We need Holy Communion! It is God’s gift to us: “for the remission of sins and for life everlasting.”I believe in frequent Communion! But sometimes I wonder if in an effort to frequently commune the faithful some churches and priests may lessen the standards of preparation? In addition to our normal standards I personally like two of the standards mentioned above: attendance at Saturday evening Vespers, and Confession if one should miss Communion three Sundays in a row (barring illness or a unique situation). Why? Because discerning the Body and Blood of Christ is not necessarily as easy as one might think; and as Fr. Hopko wrote, there are many circumstances and temptations that interfere with our “readiness” to receive Christ into ourselves. God forbid we deceive ourselves about our readiness and ultimately become negligent in our preparation. Listen to what St. Paul said to those of the Church at Corinth who “ate and drank without discerning” and partook of the bread and cup of the Lord in an unworthy manner, “many of you are weak and ill, and some have died” (1 Cor. 11). It is in this spirit of seriousness that I address these questions posed to me regarding preparation for Holy Communion and it is out of love that I set this challenge to examine more completely our preparation before partaking of God’s Holy Eucharist. This is in no way intended to measure one’s “worthiness” (for we all are only made worthy by the grace of God). Rather we must humbly ask ourselves questions such as these, “What have I done this week to prepare myself to meet God intimately in His Holy Eucharist?” or “Has anything happened this week to interrupt my preparations for Holy Communion?” It is my pastoral judgment that for those rare occasions when one finds that he has not prepared, I believe it would better to abstain from Communion (while still attending Liturgy) and set our sights on proper preparation for the next time . Please note that I say “rare” occasions; and that a situation such as this should be distressing enough to then make every effort to reconcile as soon as possible with the great gift of Holy Communion (if necessary, by means of Confession).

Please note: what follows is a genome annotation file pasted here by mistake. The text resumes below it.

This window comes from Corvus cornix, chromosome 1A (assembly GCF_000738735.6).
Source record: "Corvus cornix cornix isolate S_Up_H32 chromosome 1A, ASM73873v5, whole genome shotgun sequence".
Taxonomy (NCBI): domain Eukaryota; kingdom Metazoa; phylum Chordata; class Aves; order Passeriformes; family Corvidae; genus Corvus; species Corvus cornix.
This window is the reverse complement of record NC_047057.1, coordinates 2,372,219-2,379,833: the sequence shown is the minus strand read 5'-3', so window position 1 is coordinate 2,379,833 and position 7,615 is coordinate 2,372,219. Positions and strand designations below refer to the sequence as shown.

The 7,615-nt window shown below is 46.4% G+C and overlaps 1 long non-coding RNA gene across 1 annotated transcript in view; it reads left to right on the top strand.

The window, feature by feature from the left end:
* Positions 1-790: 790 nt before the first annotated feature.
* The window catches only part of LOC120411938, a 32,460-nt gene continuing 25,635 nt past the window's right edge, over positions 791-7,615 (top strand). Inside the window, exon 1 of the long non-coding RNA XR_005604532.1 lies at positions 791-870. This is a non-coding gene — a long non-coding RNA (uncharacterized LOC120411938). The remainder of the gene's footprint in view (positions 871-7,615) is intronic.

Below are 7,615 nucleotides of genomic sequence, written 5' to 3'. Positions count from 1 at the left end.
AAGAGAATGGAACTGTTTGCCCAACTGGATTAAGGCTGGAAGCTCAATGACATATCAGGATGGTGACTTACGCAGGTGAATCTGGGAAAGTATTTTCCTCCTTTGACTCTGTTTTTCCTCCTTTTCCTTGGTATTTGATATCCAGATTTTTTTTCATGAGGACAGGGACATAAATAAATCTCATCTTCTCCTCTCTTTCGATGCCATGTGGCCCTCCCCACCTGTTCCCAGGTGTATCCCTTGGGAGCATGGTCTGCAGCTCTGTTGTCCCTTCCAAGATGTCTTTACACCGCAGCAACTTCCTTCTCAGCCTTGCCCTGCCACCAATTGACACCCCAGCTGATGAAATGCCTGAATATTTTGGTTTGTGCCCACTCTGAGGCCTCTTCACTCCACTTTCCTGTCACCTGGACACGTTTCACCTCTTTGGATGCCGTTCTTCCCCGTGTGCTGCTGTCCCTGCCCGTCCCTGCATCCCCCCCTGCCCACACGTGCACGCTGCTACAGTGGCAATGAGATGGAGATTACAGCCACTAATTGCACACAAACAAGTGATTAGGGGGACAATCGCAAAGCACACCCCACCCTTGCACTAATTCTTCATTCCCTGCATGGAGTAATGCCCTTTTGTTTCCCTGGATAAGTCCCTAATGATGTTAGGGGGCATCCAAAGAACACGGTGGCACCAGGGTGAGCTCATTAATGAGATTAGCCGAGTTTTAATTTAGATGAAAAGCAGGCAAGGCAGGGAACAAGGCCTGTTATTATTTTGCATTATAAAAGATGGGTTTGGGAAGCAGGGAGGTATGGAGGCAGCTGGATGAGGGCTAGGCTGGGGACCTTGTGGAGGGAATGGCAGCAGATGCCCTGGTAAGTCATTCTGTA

Yes, I joyfully receive all such questions and I suspect there will be more questions that arise from these thoughts. I welcome them with hope that we may all grow in our understanding of what it means to truly prepare to receive the precious Body and Blood of our Lord, God and Savior Jesus Christ, “So that, together with Thine elect, we may also receive those incorruptible good things which Thou hast prepared for them that love Thee, O Lord.”

See the following web link for the complete text of Fr. Hopko’s article:


Mission Monthly – May 2004

“He smiled. It was as he had always thought and she had not the slightest idea of what she was and what she did. That was as it should be, for to have begun to know her value would have been to begin to lose it.”

From The Dean’s Watch by Elizabeth Goudge